Compare and contrast the two nurses in “Songs of Innocence” and “Songs of Experience”?

The nurse in Songs of Innocence is compassionate and shares in the joy of the children that she oversees. By contrast, the nurse in Songs of Experience is bitter and rude.  

William Blake (1757-1827) wrote two poems entitled “The Nurse’s Song.” The first was published in his 1789 collection of poetry entitled Songs of Innocence, and the second was published in his 1794 collection Songs of Experience. In each poem, the narrator is the nurse. 

In the 1789 poem, the nurse is presented as loving and joyful. For example, she says that her heart is “at rest” when she hears the children laughing, suggesting that she derives both contentment and joy from the knowledge that the children are happy. The nurse also succumbs to the allow of the children and lets them play a little longer, “till the light fades away”. This suggests that she loves them too much to deny them even one moment of happiness.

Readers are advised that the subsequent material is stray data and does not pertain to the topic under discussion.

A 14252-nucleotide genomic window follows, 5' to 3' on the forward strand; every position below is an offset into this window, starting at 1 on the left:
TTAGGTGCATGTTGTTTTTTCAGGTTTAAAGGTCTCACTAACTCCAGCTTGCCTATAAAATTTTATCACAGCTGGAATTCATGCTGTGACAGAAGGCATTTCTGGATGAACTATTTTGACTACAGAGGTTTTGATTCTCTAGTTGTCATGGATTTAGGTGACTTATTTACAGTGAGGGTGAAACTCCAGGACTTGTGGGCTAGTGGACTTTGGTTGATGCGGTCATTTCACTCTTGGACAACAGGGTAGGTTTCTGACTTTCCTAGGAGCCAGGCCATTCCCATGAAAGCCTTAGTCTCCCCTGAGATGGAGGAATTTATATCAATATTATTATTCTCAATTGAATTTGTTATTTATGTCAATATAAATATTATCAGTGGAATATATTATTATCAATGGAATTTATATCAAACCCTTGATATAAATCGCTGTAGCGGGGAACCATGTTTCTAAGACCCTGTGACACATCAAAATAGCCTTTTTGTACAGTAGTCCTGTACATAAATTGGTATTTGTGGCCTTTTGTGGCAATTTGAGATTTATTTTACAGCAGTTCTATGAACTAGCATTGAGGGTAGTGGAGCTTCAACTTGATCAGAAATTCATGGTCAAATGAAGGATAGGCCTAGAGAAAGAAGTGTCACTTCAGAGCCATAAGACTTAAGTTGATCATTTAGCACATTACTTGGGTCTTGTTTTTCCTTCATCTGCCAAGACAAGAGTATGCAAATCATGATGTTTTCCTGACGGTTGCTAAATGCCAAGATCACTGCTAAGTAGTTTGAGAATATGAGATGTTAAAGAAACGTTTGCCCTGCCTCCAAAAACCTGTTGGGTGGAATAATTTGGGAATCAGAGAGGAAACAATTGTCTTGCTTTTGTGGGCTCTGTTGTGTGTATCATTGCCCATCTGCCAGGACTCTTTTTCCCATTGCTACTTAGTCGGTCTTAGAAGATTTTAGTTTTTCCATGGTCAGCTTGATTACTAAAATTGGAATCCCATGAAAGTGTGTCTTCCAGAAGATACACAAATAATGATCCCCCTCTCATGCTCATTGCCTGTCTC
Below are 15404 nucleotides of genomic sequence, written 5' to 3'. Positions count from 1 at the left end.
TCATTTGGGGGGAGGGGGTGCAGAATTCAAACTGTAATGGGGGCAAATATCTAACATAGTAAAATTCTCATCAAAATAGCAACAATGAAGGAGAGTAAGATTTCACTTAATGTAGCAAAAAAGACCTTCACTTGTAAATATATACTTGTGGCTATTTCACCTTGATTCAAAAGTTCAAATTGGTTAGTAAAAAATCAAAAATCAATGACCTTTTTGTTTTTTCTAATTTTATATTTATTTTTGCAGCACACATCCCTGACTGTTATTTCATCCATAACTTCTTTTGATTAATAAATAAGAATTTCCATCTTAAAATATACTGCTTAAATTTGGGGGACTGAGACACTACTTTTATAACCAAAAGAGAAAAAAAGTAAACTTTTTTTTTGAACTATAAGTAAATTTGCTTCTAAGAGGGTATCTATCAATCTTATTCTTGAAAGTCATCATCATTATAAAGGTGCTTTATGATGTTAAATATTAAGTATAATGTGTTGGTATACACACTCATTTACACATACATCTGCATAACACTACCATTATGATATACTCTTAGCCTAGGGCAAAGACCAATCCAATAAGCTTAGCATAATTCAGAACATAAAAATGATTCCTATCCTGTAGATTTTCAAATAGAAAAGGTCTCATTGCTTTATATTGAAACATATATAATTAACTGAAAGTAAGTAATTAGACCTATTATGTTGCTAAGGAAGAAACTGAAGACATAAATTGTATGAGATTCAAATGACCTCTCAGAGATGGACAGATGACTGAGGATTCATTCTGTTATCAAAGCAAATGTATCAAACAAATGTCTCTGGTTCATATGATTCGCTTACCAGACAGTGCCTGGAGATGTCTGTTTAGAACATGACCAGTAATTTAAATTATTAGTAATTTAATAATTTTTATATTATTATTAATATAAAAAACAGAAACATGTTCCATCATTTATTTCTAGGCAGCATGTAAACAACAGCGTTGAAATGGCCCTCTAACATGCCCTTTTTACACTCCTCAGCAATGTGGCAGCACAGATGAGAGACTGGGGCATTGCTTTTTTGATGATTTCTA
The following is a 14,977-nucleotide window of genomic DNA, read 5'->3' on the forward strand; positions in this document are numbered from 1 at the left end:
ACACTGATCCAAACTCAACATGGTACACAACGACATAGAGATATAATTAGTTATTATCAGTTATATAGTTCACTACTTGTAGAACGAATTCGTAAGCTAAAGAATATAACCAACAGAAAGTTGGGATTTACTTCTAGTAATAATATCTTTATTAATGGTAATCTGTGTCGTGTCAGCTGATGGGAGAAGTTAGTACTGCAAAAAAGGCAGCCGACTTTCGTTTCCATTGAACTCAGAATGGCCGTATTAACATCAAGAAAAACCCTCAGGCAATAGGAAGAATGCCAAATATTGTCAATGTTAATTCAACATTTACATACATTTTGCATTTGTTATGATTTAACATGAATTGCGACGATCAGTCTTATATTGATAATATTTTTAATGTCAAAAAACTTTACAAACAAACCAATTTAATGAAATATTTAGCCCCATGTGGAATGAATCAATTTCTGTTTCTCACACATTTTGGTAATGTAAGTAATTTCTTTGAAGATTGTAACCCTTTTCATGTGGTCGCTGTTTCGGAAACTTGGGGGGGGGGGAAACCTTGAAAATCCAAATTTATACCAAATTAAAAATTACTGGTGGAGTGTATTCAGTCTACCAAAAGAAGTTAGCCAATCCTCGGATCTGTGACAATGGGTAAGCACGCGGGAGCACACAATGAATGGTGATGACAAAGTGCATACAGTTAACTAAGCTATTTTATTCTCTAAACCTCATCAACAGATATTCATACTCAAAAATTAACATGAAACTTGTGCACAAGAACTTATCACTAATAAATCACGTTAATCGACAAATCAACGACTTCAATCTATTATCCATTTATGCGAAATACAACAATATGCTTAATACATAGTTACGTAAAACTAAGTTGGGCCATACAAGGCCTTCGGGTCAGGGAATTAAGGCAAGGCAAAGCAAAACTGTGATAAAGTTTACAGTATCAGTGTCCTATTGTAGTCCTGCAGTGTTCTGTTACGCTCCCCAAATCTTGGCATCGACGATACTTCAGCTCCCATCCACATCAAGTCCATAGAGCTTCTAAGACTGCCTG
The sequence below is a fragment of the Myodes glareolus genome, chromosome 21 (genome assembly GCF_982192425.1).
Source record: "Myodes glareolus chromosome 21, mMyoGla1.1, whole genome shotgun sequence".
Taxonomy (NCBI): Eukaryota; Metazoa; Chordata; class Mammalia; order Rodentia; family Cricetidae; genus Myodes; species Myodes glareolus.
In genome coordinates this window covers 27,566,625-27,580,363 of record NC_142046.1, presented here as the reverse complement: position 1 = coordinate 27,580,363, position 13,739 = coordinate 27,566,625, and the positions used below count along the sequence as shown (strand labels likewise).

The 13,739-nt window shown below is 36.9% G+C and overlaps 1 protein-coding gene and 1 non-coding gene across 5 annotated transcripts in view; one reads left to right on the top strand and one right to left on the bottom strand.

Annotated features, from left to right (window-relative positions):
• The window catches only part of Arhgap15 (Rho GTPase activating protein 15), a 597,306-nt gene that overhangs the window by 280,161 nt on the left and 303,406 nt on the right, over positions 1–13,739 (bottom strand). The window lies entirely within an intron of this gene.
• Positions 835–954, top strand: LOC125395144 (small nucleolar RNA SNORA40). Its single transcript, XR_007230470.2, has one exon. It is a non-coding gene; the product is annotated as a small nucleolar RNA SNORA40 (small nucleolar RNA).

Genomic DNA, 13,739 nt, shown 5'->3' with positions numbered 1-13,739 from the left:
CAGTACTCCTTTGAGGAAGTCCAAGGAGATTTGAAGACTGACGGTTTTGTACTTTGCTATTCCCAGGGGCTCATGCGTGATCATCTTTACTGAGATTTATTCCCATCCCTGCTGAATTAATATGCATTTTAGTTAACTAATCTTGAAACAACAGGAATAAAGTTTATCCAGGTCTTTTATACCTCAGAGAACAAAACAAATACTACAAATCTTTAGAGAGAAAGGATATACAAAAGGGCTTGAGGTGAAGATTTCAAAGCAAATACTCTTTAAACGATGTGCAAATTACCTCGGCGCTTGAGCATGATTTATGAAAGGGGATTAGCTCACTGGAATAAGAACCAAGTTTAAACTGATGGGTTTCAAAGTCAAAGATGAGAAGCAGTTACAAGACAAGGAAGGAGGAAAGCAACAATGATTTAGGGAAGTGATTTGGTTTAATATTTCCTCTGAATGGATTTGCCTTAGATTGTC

In the 1794 poem, the nurse is presented as rude and cynical. When she hears the children playing, she does not react with joy but with envy. When she hears the children play, she is reminded of her own youth, and her “face turns green and pale” with envy. The relation here is that the nurse is envious because the children have what she once had and has since lost.  

The children have youth, innocence, and joy. She no longer has any of these qualities, and she seems to resent that the children do. The nurse in this second poem also tells the children that their youth is wasted on them and that their youth, symbolized by “spring,” is merely the precursor to their old age, symbolized by “winter.” For her envy, the nurse in this second poem is made resentful and bitter. 

Setu Rani
Setu Rani
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